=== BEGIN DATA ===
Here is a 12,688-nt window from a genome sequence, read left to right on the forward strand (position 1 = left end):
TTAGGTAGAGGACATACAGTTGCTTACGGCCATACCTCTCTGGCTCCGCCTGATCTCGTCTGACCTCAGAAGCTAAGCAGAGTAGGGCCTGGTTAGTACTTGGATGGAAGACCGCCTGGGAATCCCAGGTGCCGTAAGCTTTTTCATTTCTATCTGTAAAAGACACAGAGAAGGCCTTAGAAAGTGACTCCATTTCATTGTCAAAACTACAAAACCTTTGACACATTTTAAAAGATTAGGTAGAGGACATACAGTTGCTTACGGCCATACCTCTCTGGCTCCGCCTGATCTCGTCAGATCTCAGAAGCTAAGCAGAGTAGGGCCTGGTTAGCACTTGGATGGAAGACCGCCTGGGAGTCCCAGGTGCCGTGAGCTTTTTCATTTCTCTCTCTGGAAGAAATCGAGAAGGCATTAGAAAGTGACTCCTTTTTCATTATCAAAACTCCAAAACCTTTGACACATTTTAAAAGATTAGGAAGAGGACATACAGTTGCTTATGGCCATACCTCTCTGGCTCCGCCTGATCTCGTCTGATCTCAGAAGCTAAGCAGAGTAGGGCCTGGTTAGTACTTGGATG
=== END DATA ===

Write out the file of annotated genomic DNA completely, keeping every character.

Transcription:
Here is a 12,688-nt window from a genome sequence, read left to right on the forward strand (position 1 = left end):
TTAGGTAGAGGACATACAGTTGCTTACGGCCATACCTCTCTGGCTCCGCCTGATCTCGTCTGACCTCAGAAGCTAAGCAGAGTAGGGCCTGGTTAGTACTTGGATGGAAGACCGCCTGGGAATCCCAGGTGCCGTAAGCTTTTTCATTTCTATCTGTAAAAGACACAGAGAAGGCCTTAGAAAGTGACTCCATTTCATTGTCAAAACTACAAAACCTTTGACACATTTTAAAAGATTAGGTAGAGGACATACAGTTGCTTACGGCCATACCTCTCTGGCTCCGCCTGATCTCGTCAGATCTCAGAAGCTAAGCAGAGTAGGGCCTGGTTAGCACTTGGATGGAAGACCGCCTGGGAGTCCCAGGTGCCGTGAGCTTTTTCATTTCTCTCTCTGGAAGAAATCGAGAAGGCATTAGAAAGTGACTCCTTTTTCATTATCAAAACTCCAAAACCTTTGACACATTTTAAAAGATTAGGAAGAGGACATACAGTTGCTTATGGCCATACCTCTCTGGCTCCGCCTGATCTCGTCTGATCTCAGAAGCTAAGCAGAGTAGGGCCTGGTTAGTACTTGGATG